Kawika Winter; Director of Limahuli Garden and Preserve; ​National Tropical Botanical Garden

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The National Wildlife Federation EcoLeaders Career Center is celebrating the motivating stories and career accomplishments of young professionals making their names (and a difference) in the sustainability movement. We’re calling this group of change-makers and rising stars “The EcoLeaders Top 50 Inspirations.”

Interviewee: Kawika Winter
Director of Limahuli Garden and Preserve
National Tropical Botanical Garden

Interviewer: David Corsar, NWF

As an NWF Fellow, Kawika focused on developing a natural resource management system for the Limahuli Garden and Preserve, which is a part of the National Tropical Botanical Gardens. Today, Kawika is the Director of Limahuli

David Corsar: Looking back at your experience with NWF, how has participation as an NWF Fellow help shape your career path?
Kawika Winter:
As an NWF Fellow I have tapped into a network of conservation professionals around the country which I would not have access to otherwise. Professional networks, such as these, are absolutely essential to seeking out new collaborators and creating the synergy needed for conservation efforts to make a real and lasting impact.

DC: What was the top thing that you learned in your professional development with NWF?
My NWF Fellowship occurred right at the cusp of my academic and professional careers which was a very formative time for me. The Fellows trip to Washington DC, which was my first time there, truly opened my eye to the importance of influencing national policy. It helped to put me on a trajectory of engaging with policy makers in my own state, which has been a fruitful use of my time and energy. Inspiring and influencing the perspectives of policy makers is one of the most effective ways of making strides in conservation.

DC: What are you up to these days? What is your role at the National Tropical Botanical Garden, and why did you choose to work there?
The NTBG is a congressionally-chartered, non-profit organization with a mission to enrich life by perpetuating the survival of plants, ecosystems and cultural knowledge of tropical regions. This multi-site organization has five botanical gardens and nature preserves between Hawai`i and Florida. I am the Director of Limahuli Garden and Preserve, the largest of NTBG's sites which is housed in a one-thousand acre valley in the most biodiverse corner of the most biodiverse island in the biodiversity hot spot that is the Hawaiian archipelago. You could say that we are the hot spot of the hot spot of the hot spot in the State that is both the endangered species capital and extinction capital of the United States. We have dozens of species of plants and birds that are critically endangered. On top of that our valley is filled with storied and sacred places of the Hawaiian people. My job is to harness the synergy which comes from bringing the world of science and conservation together with the world of ancestral practice and philosophy, and to direct that energy towards being a model of biocultural conservation in Hawai`i. I often liken my job to that of a symphony conductor. As I administer over our conservation, research, education, visitor, and community-outreach programs I need to make sure that everyone is playing in time from the same sheet of music. The music that we make is certainly beautiful, and I hope that you will get to come to Hawai`i some time to hear it.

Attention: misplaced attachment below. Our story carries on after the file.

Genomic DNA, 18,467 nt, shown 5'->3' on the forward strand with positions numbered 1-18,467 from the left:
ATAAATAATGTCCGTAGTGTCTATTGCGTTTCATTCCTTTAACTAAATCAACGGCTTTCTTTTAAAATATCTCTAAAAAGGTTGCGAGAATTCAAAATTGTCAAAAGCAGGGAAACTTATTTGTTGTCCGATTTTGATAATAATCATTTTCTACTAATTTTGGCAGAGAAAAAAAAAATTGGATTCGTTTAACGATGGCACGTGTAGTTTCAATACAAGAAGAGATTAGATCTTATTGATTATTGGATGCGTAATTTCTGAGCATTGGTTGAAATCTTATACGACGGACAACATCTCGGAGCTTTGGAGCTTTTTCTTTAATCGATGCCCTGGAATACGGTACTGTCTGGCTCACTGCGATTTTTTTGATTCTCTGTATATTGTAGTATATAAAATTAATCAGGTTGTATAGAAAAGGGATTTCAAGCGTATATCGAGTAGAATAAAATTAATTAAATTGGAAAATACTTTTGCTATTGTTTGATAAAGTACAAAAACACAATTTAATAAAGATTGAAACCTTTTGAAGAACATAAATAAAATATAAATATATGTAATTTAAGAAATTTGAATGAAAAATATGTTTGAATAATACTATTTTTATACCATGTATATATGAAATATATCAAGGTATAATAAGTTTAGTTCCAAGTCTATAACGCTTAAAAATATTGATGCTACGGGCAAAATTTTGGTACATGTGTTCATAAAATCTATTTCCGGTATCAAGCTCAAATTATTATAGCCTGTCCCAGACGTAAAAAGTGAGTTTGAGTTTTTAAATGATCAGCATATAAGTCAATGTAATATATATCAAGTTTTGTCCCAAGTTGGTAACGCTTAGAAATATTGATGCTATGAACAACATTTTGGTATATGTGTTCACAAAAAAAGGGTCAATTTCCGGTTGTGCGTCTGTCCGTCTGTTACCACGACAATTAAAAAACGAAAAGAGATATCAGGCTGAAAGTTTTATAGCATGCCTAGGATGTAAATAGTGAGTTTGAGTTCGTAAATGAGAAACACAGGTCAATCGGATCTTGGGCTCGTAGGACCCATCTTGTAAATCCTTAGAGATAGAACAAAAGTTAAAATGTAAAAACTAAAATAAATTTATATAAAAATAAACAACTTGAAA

DC: I sure hope so too! What would you say is your personal mission for sustainability?
I actually believe that aiming towards sustainability is setting our sights too low. I realize that much of the world views human interaction with the natural world as a zero-sum game; and, therefore, the best we could ever hope for is "sustainability" where our extractions equal our inputs. I, however, subscribe to a different world view.